For all of mankind’s scientific advances in recent centuries, many elemental mysteries still persist. Among the most puzzling is the reason that right-handers far outnumber their southpaw peers. There’s a bevy of theories as to why this is the case, but no single one seems ironclad. So in the absence of a definitive explanation for why this is a right-hander’s world, we prefer to cast our lot with the theory we deem to be the most entertaining—the one that traces the handedness schism back to mankind’s zeal for hand-to-hand combat:
If it is accepted that social habits have as their goal the survival of the group, warfare may have played an important role in the differentiation between the two hands. Pye-Smith (1871) suggested the primitive fighting with club or spear led man to the selection of the right hand. Carlyle, in the same year, after the paralysis of his right arm, wrote in his diary that right-handedness probably arose in fighting and that the left was used in carrying the shield to protect the heart. Sawyer (1900), Harmon (1905), Gould (1908), Woodruff (1909) and others have added their support to this idea, ascribing the selection to the greater survival of right-handed fighters who protected the heart region. Then followed the gradual learning by experience of the advantages of this selection, and finally the propagation of this preference through custom, imitation, and precept.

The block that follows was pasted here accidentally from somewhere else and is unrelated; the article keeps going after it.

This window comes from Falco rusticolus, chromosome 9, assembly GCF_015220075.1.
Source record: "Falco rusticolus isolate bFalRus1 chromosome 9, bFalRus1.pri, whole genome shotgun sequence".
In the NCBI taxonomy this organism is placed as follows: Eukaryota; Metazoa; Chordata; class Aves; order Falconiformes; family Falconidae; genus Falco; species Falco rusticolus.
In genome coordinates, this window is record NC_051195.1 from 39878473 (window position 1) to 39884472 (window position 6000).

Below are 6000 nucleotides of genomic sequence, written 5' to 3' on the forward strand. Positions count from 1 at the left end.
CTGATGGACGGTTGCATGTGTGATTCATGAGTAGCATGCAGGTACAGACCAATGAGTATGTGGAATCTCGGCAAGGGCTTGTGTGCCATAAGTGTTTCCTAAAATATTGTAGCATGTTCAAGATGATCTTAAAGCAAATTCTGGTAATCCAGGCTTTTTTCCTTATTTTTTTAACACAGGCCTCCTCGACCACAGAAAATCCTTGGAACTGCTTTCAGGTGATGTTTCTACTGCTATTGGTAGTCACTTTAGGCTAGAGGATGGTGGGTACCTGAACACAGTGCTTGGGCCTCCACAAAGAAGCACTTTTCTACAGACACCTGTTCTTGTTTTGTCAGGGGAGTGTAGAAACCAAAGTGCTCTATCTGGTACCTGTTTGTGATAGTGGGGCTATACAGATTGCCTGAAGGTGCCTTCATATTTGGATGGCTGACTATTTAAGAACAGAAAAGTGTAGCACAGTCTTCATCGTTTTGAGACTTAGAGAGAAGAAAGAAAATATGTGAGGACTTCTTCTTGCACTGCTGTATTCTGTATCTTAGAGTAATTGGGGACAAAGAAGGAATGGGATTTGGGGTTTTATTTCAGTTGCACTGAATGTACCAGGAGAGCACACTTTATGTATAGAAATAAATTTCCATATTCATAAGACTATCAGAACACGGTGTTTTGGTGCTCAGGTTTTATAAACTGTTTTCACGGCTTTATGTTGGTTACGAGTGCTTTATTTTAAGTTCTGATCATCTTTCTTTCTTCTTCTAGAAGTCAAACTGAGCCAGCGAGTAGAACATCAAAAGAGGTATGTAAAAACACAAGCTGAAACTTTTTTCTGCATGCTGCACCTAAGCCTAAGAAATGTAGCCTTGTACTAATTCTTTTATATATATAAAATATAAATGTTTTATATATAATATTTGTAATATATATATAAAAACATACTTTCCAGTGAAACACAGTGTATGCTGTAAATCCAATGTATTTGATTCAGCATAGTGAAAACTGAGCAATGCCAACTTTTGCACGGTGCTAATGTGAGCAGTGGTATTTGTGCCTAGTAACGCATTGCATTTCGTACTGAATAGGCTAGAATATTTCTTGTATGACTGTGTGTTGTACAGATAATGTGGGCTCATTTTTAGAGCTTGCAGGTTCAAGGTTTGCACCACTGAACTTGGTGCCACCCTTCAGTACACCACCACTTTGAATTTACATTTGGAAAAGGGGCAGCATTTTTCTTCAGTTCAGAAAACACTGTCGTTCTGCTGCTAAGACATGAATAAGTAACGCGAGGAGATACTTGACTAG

The big hole in this theory, of course, is that the shield is a relatively novel development in martial history. Have enough centuries elapsed for natural selection to change our species from predominately ambidextrous to mostly right-handed? Especially since, given the heart’s very minor off-centeredness, the advantage of being right-handed doesn’t seem all that spectacular? Probably not, but at least the warfare theory is slightly more convincing than the one about ultrasound.